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Dutch Court Hands Out Life Sentence In Killing Of An Exiled Iranian

File - Mohammad Reza Kolahi Samadi in his youth (L) when he was accused of the worst terror attack against the nascent Islamic Republic and in later years in exile in Europe.
File - Mohammad Reza Kolahi Samadi in his youth (L) when he was accused of the worst terror attack against the nascent Islamic Republic and in later years in exile in Europe.

A court in Amsterdam, Netherlands, has sentenced to life imprisonment the suspect who ordered the murder of an exiled Iranian in December 2015, in the Dutch town of Almere.

There is no direct evidence implicating the Islamic Republic of Iran in the murder, the court ruled on Thursday, July 18.

According to the Dutch media, since the prime suspect, 38-year-old Nouafel F, who hired the killers, refrained from saying anything about his motive, the court could not say if the Islamic Republic had been involved in the case or not.

The victim, identified as Ali Motamed, was shot in the head in front of his house in Almere and later died at a hospital.

Earlier, the Dutch daily Het Parool had cited court documents stating that the man's true identity was Mohammad Reza Kolahi Samadi. According to Het Parool, Kolahi was "most certainly" the man accused by Iranian authorities of perpetrating the deadliest terrorist attack the country has ever seen.

Kolahi reportedly entered the Netherlands under the false identity of Ali Motamed as a refugee in the 1980s. He had fled Iran after the June 28, 1981 bombing of the Islamic Republic Party headquarters which left more than seventy dead. Among the victims was the nascent Islamic Republic's Chief-Justice Ayatollah Mohammad Beheshti, considered as the number two man of the newly established Islamic Republic after its founder Ayatollah Ruhollah Khomeini.

Two days after the bombing, Kolahi as a member of a dissident group, Mojahedin Khalq-i Iran Organization (MKO), was officially accused of the deadly attack. Nevertheless, MKO never claimed responsibility for the bombing.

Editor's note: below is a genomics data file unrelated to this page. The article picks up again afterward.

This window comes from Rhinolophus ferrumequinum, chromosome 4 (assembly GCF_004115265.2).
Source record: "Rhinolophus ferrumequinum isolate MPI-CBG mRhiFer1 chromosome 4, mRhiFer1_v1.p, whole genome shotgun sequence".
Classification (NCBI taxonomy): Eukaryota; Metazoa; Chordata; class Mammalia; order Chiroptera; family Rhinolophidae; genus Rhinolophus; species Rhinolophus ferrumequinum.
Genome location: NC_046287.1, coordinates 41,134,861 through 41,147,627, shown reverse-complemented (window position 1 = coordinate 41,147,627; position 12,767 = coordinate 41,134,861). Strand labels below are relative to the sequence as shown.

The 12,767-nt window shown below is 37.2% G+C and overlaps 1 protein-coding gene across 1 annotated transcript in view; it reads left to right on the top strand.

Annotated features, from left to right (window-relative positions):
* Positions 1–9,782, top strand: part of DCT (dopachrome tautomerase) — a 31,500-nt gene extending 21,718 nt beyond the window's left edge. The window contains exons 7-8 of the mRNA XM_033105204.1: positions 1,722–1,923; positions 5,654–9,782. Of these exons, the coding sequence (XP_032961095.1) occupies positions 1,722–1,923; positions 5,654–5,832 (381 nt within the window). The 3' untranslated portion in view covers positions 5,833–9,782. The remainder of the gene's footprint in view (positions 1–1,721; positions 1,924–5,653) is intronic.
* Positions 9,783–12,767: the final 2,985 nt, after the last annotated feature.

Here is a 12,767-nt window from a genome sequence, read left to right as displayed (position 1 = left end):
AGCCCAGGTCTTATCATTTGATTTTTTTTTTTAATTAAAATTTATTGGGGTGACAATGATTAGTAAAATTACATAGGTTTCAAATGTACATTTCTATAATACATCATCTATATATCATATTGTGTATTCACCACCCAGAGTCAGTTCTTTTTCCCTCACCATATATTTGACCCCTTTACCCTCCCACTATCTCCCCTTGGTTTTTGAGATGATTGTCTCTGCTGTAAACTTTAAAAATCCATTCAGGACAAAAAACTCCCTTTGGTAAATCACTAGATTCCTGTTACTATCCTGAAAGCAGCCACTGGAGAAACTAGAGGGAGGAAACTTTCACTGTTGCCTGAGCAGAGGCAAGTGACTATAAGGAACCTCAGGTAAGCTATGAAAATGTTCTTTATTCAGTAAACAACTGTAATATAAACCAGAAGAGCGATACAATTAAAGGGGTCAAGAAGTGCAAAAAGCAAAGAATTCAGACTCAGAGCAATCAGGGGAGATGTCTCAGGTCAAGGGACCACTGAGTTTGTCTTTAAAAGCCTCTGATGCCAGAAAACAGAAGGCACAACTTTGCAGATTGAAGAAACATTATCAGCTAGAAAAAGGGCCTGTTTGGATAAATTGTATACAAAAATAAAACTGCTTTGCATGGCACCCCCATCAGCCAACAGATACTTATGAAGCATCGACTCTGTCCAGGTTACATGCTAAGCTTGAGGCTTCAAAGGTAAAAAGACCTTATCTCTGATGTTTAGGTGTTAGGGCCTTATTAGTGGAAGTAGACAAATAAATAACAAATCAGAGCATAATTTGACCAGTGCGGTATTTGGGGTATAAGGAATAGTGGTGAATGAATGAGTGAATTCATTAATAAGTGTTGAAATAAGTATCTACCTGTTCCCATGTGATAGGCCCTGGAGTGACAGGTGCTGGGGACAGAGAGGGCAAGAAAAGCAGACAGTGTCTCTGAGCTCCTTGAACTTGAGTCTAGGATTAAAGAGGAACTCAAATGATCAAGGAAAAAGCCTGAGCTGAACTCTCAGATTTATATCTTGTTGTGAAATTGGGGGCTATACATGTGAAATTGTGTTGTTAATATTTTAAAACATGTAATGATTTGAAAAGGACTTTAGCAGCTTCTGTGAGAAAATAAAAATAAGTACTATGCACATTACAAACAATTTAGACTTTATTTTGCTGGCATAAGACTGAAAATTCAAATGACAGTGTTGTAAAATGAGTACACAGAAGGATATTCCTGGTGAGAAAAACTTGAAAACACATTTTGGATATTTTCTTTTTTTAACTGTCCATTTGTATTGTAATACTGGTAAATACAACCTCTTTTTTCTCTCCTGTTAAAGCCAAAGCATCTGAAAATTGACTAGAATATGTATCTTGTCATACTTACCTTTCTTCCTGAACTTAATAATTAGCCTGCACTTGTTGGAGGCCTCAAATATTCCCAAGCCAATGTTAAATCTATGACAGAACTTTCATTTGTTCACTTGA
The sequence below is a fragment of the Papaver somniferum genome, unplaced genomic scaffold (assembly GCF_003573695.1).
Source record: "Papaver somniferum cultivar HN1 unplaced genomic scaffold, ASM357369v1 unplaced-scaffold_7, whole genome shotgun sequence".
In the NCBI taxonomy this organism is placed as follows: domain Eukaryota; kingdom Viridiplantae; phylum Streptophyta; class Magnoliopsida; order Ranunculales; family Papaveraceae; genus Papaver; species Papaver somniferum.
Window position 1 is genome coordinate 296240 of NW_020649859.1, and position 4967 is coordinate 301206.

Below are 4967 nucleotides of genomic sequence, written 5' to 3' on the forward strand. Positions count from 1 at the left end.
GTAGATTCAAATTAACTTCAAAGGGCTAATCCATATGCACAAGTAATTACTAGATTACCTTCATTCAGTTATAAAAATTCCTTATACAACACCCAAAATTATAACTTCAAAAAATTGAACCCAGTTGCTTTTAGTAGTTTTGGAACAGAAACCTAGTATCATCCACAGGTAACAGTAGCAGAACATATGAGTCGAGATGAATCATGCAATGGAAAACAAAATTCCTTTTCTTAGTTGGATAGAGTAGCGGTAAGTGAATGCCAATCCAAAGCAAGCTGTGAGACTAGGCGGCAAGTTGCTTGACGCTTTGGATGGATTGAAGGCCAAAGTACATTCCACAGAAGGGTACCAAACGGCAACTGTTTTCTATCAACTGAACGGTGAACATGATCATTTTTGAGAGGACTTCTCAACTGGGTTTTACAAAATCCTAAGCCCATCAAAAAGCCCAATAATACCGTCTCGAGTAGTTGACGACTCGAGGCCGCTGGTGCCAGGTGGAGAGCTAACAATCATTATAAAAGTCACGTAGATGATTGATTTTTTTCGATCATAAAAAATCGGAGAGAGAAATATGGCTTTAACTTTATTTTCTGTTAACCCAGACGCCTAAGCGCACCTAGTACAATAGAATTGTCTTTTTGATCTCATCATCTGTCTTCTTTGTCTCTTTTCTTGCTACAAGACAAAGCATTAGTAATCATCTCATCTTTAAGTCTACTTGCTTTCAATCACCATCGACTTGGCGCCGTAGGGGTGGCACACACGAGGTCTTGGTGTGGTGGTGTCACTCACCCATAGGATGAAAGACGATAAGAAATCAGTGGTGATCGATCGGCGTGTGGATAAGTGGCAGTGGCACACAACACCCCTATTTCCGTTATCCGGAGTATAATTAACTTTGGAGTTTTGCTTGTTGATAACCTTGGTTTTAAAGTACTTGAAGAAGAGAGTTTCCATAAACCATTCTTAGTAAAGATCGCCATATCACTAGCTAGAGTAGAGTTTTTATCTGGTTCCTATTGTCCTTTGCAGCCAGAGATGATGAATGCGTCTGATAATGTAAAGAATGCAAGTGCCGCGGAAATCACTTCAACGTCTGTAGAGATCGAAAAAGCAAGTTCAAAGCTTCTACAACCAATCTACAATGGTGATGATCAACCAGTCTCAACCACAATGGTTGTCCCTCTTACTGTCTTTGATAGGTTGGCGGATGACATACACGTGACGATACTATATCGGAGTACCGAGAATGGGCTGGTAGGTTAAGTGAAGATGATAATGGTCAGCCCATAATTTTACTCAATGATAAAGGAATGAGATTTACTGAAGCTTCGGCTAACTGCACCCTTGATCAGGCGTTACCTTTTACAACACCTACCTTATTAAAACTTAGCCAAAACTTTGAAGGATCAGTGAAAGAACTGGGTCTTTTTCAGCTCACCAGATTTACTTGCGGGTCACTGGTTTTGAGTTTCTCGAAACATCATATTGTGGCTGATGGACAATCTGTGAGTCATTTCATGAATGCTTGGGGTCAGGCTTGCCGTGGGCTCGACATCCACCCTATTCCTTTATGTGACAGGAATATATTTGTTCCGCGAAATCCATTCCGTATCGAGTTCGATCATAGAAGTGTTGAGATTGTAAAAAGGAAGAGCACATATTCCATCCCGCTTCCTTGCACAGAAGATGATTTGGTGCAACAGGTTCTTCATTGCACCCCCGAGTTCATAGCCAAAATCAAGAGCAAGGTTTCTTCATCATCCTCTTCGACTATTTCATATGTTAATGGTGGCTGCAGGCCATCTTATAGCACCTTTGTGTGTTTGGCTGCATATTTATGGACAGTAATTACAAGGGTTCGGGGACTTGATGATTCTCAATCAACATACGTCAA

However, the mysterious circumstances of Kolahi's murder led to suspicion it could have been a hit ordered by Iran's intelligence services in retribution for the bombing.

Earlier this year, Dutch Foreign Minister Stef Blok said there were "strong indications that Iranian security services were involved in the assassination of 56-year-old Kolahi, as well as the killing of another Dutch national of Iranian origin and an activist, Ahmad Molla Nissi, 52.

Nissi had founded an Arab nationalist group inside Iran. He was gunned down in 2017.

Exiled Iranian political activist Morteza Sadeqi, who has followed 'Kolahi's case closely, told Radio Farda that it is virtually impossible to prove the Islamic 'Republic's involvement in the murders because of the heavy burden of proof in Dutch law, but that it would not be out of character for the Islamic 'Republic's security services to commission an assassination on European soil.

"Tehran believes that since it cooperates with U.S. and EU in some terror-related intelligence affairs in the region (Mideast), it has the right to assassinate its opponents sheltered in Europe who have a record of armed rebellion and operations inside Iran," Sadeqi told Radio Farda.

The two men accused of killing Samadi have been identified as 28-year-old Anouar A.B., a naturalized Dutch citizen, and 35-year-old Moreo M, the Dutch daily Het Parool reported, adding, "Both suspects have criminal records and come from the Bijlmer neighborhood of Amsterdam."

The Bijlmer neighborhood has developed a reputation as a home to criminal elements in recent years.

The two have been sentenced to twenty and 25 years.